The real issue which St JHN addressed in “The Tamworth Reading Room” was, what education is needed to lift and improve ordinary people? What areas should be on the agenda of an eminent Member of Parliament, at that time Leader of the Opposition and once and soon to be Prime Minister?
His first challenge to Sir Robert Peel was just how moral effects were supposed to flow from learning physical sciences (p. 261)? Simply posing this question makes one stop. St JHN draws out the lesson:
To know is one thing, to do is another; the two things are altogether distinct. A man knows he should get up in the morning, – he lies a-bed; he knows he should not lose his temper, yet he cannot keep it. … the consciousness of a duty is not at all one with the performance of it. (p. 262)
Just how, St JHN asks, will studying the natural sciences change our moral lives for the better? He sketches the human conundrum; it is a notorious fact of experience that: “the human mind is at best in a very unformed or disordered state; passions and conscience, likings and reason, conflicting.” (p. 263) Yet, all that Peel promises is changing the course of thought, and not “a victory of the mind over itself … not the unity of our complex nature – not an harmonizing of the chaos …” (p.264)
Yet, what we need for moral improvement is an internal transformation, restoring the sovereignty of reason, and bringing unity and harmony to our inner natures. If that mind is still conflicted, it is not enough to just give the mind new material, or to distract it with amusements and novelties: our human nature cries out to be renewed. St JHN powerfully concludes this section: “If virtue be a mastery over the mind, inward order, harmony, and peace, we must seek it in graver and holier places than in libraries and reading rooms.” (p. 268)
One of the evils inherent in Peel’s words and actions and those of politicians like him, was that notwithstanding his own good intentions: “… these Christian statesmen cannot be content with what is divine without as a supplement hankering after what was heathen.” (p. 270) The divine and the secular belong to different spheres, hence the Lord’s injunction to render unto Caesar what is Caesar, and unto God what is God’s (Mark 12:17 and parallels). It is because they are different spheres, we might add, that the divine can infuse the secular, and make it a servant of the Gospel. The secular, however, cannot infuse the divine. It can sometimes accept it, but the bad side of the world will always reject it, for the light shines in the darkness, but the darkness can never understand the light (John 1:5).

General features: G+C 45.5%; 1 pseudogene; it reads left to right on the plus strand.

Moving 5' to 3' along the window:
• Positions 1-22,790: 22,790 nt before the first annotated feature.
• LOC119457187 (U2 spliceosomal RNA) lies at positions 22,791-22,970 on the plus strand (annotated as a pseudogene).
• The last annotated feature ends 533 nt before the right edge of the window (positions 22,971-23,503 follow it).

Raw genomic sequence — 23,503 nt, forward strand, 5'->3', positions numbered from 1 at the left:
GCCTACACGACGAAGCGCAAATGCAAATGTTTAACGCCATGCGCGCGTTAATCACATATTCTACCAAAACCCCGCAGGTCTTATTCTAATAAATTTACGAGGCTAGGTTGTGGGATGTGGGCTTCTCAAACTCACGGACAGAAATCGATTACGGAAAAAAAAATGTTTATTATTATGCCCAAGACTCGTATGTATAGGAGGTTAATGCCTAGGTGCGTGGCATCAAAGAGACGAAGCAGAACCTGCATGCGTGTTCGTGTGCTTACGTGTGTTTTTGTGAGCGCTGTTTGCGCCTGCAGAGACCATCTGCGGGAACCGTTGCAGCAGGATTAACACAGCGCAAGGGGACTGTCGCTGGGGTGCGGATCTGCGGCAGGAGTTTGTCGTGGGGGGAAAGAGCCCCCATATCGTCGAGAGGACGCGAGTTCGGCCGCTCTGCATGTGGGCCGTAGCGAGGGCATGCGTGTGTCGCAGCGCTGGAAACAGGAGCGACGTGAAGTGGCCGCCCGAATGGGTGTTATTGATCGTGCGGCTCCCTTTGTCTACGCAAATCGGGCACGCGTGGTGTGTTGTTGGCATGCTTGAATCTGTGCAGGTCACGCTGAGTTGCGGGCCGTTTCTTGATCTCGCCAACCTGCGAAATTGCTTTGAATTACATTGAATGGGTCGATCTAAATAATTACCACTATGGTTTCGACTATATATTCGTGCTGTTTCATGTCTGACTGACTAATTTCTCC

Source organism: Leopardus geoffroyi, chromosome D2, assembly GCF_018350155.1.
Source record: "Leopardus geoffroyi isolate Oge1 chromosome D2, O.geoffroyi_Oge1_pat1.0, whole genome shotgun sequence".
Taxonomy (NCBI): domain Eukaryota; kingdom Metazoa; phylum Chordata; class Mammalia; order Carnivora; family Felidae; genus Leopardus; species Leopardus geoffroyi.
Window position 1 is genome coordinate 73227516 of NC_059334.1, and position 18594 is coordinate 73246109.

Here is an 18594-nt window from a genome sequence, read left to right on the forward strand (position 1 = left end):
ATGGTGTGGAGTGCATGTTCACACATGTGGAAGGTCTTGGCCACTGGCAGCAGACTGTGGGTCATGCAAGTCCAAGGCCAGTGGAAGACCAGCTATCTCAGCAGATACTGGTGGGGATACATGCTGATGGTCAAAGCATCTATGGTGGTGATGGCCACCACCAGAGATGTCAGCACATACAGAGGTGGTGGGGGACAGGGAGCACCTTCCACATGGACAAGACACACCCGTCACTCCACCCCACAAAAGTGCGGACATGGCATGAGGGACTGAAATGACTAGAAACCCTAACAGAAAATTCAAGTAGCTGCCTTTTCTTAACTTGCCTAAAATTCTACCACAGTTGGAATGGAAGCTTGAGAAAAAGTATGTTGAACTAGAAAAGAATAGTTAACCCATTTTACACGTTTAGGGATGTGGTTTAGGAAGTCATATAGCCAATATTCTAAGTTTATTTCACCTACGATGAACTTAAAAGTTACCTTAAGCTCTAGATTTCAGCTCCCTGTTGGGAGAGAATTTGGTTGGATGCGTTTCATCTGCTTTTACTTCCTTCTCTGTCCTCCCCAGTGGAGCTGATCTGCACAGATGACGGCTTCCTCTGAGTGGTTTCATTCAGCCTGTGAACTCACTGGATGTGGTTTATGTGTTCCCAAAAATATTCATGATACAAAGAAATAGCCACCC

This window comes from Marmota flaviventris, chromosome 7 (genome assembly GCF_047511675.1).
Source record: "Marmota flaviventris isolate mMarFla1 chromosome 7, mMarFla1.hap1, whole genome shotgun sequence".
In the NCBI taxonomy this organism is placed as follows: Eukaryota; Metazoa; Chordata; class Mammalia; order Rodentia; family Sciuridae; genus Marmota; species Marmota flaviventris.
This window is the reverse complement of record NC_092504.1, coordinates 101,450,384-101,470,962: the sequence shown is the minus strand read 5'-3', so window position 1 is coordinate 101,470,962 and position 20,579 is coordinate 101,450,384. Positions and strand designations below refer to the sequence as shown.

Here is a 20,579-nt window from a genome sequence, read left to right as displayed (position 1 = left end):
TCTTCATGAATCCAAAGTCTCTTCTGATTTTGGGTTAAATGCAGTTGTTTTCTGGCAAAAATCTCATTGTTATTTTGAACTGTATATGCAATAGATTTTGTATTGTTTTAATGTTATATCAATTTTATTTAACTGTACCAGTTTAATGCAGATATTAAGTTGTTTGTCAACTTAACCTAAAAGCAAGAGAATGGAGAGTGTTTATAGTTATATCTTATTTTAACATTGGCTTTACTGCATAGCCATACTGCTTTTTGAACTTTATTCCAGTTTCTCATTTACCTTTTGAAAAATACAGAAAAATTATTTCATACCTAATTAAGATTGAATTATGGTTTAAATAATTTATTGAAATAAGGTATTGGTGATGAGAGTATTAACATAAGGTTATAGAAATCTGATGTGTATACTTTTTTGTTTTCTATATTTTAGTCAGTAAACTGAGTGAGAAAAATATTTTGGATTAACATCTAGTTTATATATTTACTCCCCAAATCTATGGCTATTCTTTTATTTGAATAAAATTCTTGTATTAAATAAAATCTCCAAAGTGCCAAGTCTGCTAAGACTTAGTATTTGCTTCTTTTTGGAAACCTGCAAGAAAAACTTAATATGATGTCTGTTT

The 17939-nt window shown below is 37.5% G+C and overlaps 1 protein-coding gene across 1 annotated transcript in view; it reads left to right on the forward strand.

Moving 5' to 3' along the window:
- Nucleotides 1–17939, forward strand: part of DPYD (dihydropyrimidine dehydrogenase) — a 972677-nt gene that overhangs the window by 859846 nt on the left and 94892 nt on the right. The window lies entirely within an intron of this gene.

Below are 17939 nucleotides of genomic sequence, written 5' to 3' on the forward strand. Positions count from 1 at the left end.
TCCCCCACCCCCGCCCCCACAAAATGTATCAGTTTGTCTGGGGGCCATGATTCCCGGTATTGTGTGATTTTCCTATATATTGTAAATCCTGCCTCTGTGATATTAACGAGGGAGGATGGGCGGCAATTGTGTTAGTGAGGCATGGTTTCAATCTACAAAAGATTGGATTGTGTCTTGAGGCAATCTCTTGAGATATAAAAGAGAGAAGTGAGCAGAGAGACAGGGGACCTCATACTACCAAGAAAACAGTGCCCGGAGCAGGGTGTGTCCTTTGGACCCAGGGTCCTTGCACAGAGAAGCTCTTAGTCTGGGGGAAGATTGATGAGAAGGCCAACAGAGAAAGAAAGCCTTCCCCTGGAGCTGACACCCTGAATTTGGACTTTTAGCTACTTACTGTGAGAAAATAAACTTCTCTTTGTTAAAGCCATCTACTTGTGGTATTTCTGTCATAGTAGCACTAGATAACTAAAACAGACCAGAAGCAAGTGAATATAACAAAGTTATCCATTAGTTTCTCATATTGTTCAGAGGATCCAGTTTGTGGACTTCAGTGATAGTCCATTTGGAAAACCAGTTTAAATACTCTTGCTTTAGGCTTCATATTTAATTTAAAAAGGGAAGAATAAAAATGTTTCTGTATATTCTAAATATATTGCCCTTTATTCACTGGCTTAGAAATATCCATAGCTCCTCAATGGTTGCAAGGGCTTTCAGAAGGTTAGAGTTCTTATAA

Against Peel’s optimism that education in the natural disciplines could lead to a spiritual development, St JHN countered: “Science gives us the grounds or premises from which religious truths are to be inferred; but it does not set about inferring them much less does it reach the inference; – that is not its province.” (pp. 292-293). Further, deductions by themselves do not have any power of persuasion: the heart has to be reached through the imagination, impressions, and through human influence. As St JHN states: “No one … will die for his own conclusions; he dies for realities.” (p. 293) He continues: “ … man is not a reasoning animal; he is a seeing, feeling, contemplating, acting animal.” (p. 294) A “mere notion” of God is of no value, you might as well try and “warm yourself by the Moon.” (p. 304)
This last point was to be a feature of St JHN’s work, reaching a memorable form in his Essay in Aid of a Grammar of Assent, although that book, unfortunately, is often so difficult to follow that it does not fully realise its aim, which means that we have to do our small parts to continue that work. Briefly, it is to so proclaim the faith that it people not only receive ideas, but also feel the reality of the faith, that they see it as a powerfully desirable goal in life.
In one of the most concise descriptions of faith to be found outside the Scriptures, he declares: “Life is for action. If we insist on proofs for everything, we shall never come to action: to act: you must assume, and that assumption is faith.” (p.295) That is, faith is not a fantasy, a dream, or an escape; faith, not argument or even knowledge is the foundation of really fruitful action. (p. 296) Christianity tells a supernatural story: it is not a deduction from what we know but an assertion of what we are to believe. (p. 296) What we are taught by the Church, imperfect as it may be, still comes to some good end, because it started from a clear and solid beginning – revelation. (p. 297)
When I first read this masterpiece over 40 years ago now, I was struck by its brilliance, although over time I forgot the bulk of the argument. However, I never forgot this magnificent line from the seventh and final letter, which critiques Peel’s view that the wonders of nature will inevitably lead us to the Creator: “… wonder is not religion, or we should be worshipping our railroads.” (p. 302) Railroads were the space ships of the 1840s. He ends the series of letters with these words:
… intrinsically excellent and noble as are scientific pursuits and worthy of a place in a liberal education, and fruitful in temporal benefits to the community, still they are not, and cannot be, the instrument of an ethical training; that physics do not supply a basis, but only materials for religious sentiment; that knowledge does but occupy, does not form the mind; that apprehension of the unseen is the only known principle capable of subduing moral evil, educating the multitude, and organizing society; and that, whereas man is born for action, action flows not from inferences, but from impressions,—not from reasonings, but from Faith. (p. 304)
Despite the polemic tone, “The Tamworth Reading Room” is a work of art, and it is full of charity, because it seeks and does the work of, truth.